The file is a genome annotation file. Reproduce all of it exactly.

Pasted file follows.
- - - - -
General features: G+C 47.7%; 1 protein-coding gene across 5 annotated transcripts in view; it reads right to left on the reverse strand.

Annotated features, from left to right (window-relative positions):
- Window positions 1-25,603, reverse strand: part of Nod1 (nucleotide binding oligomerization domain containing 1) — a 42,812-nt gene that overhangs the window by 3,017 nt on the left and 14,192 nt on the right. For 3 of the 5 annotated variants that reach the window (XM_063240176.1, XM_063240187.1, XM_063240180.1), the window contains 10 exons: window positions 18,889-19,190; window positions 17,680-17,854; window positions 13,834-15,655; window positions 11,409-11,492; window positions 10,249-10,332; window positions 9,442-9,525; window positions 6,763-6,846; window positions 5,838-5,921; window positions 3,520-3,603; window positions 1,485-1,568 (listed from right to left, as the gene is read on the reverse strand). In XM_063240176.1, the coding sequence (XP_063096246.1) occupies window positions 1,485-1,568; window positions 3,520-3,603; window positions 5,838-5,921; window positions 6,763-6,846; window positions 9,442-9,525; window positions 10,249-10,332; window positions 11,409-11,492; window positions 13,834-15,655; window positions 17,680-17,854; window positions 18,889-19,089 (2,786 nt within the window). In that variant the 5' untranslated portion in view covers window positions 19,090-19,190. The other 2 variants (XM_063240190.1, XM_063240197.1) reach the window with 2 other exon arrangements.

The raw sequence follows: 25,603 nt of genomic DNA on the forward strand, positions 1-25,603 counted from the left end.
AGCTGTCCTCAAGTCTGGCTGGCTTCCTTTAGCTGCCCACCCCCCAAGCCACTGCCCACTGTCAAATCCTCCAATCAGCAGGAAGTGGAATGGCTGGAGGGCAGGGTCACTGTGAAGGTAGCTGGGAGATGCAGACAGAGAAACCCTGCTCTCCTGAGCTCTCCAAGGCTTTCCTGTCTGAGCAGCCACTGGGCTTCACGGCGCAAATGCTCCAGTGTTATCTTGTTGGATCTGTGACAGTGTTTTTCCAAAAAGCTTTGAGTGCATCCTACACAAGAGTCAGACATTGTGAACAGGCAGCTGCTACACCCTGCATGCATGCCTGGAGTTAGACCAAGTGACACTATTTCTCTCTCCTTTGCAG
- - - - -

General features: G+C 47.7%; 1 protein-coding gene across 5 annotated transcripts in view; it reads right to left on the reverse strand.

Annotated features, from left to right (window-relative positions):
- Window positions 1-25,603, reverse strand: part of Nod1 (nucleotide binding oligomerization domain containing 1) — a 42,812-nt gene that overhangs the window by 3,017 nt on the left and 14,192 nt on the right. For 3 of the 5 annotated variants that reach the window (XM_063240176.1, XM_063240187.1, XM_063240180.1), the window contains 10 exons: window positions 18,889-19,190; window positions 17,680-17,854; window positions 13,834-15,655; window positions 11,409-11,492; window positions 10,249-10,332; window positions 9,442-9,525; window positions 6,763-6,846; window positions 5,838-5,921; window positions 3,520-3,603; window positions 1,485-1,568 (listed from right to left, as the gene is read on the reverse strand). In XM_063240176.1, the coding sequence (XP_063096246.1) occupies window positions 1,485-1,568; window positions 3,520-3,603; window positions 5,838-5,921; window positions 6,763-6,846; window positions 9,442-9,525; window positions 10,249-10,332; window positions 11,409-11,492; window positions 13,834-15,655; window positions 17,680-17,854; window positions 18,889-19,089 (2,786 nt within the window). In that variant the 5' untranslated portion in view covers window positions 19,090-19,190. The other 2 variants (XM_063240190.1, XM_063240197.1) reach the window with 2 other exon arrangements.

The raw sequence follows: 25,603 nt of genomic DNA on the forward strand, positions 1-25,603 counted from the left end.
AGCTGTCCTCAAGTCTGGCTGGCTTCCTTTAGCTGCCCACCCCCCAAGCCACTGCCCACTGTCAAATCCTCCAATCAGCAGGAAGTGGAATGGCTGGAGGGCAGGGTCACTGTGAAGGTAGCTGGGAGATGCAGACAGAGAAACCCTGCTCTCCTGAGCTCTCCAAGGCTTTCCTGTCTGAGCAGCCACTGGGCTTCACGGCGCAAATGCTCCAGTGTTATCTTGTTGGATCTGTGACAGTGTTTTTCCAAAAAGCTTTGAGTGCATCCTACACAAGAGTCAGACATTGTGAACAGGCAGCTGCTACACCCTGCATGCATGCCTGGAGTTAGACCAAGTGACACTATTTCTCTCTCCTTTGCAG